CA Prison Closure Plan Lauded by Mass Incarceration Opponents   


By Michael Apfel and Ramneet Singh

SACRAMENTO, CA – Chuckawalla State Prison and other California correctional facilities are set to shut down following a California Department of Corrections and Rehabilitation announcement, marking a win for prison closure advocates and mass incarceration opponents.

The CDCR declared Tuesday state plans to shut down Chuckawalla Valley State Prison in Riverside County by March 2025. A $32 million lease on the California City Correctional Facility is not scheduled to be renewed in 2024.

Other facilities scheduled for deactivation are the Folsom Women’s Facility by January 2023, the California Men’s Colony (West) by Winter 2023, the California Rehabilitation Center (A yard) by Spring 2023, the California Institution for Men (D yard) by Spring 2023, the Pelican Bay State Prison (C yard) by Winter 2023, and the California Correctional Institution (D yard)  by Summer 2023

In response to these announcements, the CDCR has stated plans to introduce an economic resilience plan for local communities impacted by the closures.

Prison closure advocates around the state are celebrating the CDCR announcement.

Amber-Rose Howard, executive director of the prison closure advocacy group Californians United for a Responsible Budget (CURB), commented on the positive implications of the closures.

“Our community applauds this move toward reversing California’s terrible history of prison expansion,” Howard said. “We hope yard deactivations are done safely, and that they are an indication of the future prison closures we all know are possible over the next several years.”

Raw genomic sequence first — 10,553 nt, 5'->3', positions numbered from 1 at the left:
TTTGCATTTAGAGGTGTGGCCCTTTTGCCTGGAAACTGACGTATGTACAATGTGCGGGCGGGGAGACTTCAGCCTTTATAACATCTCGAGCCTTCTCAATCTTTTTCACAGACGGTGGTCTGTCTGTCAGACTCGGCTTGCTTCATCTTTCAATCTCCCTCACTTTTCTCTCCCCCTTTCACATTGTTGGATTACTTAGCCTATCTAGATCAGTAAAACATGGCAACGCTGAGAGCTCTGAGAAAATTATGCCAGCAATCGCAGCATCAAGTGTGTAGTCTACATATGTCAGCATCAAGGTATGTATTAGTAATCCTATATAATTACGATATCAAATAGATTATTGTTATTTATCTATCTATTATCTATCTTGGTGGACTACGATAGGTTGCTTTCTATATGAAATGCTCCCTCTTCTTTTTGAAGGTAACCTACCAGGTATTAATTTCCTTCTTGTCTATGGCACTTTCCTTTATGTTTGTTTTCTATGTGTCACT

In their “Who We Are” page, CURB’s goal is “to reduce the number of incarcerated people in California; reduce the number of prison and jails in our state; and shift wasteful spending away from incarceration and toward health community investments.”

Their homepage includes various statistics concerning prisoner demographics, including how “at least 33 percent of people in California prisons have been diagnosed with serious mental health needs.”

The statement argues this fits in the “effort to reduce its sprawling prison population.”

California Governor Gavin Newsom’s 2022-23 budget requires the closure of Susanville’s California’s Correctional Center in June 2023.

The linked budget shows that “corrections and rehabilitation” makes up 6.1 percent of the $308 billion state budget, and more specifically, the 6.1 percent equates to $18,796,129, but there are additional funds that also go toward incarceration.

The budget also looks at potential closures by 2025.

The statement links both a Legislative Analyst Office report and CURB’s plan that indicates the potential financial benefit of prison closures.

The office’s 2020 report includes graphs showing a reduction in inmate, parolee and ward population. Looking at the timing of those savings, the report looks at the impact of “low population density” and also how “the state will likely bargain with unions who represent the employees at the facilities slated for closure on how to minimize the effects on the workforce and daytoday operations.”

The original CURB statement claims “at least $1.5 billion annually in savings if California committed to closing five prisons by 2025.” 

CURB’s plan includes issues associated with prisons and discusses who needs to be released among other things, noting that “a serious plan for prison closure means that closed prisons stay closed; prison populations are reduced through releases…investments in reentry and other services are prioritized.”

The original statement claims there will be an annual reduction of $2.8 billion in CA spending with the shutting down of 10 prisons, and, said Howard, “centers community investment and is informed by the experiences of people most harmed by incarceration.”

About The Author

Michael Apfel is a second year at USC majoring in Legal Studies and minoring in Sports Media Industries. He plans on law school after his undergraduate studies looking to work in social justice.

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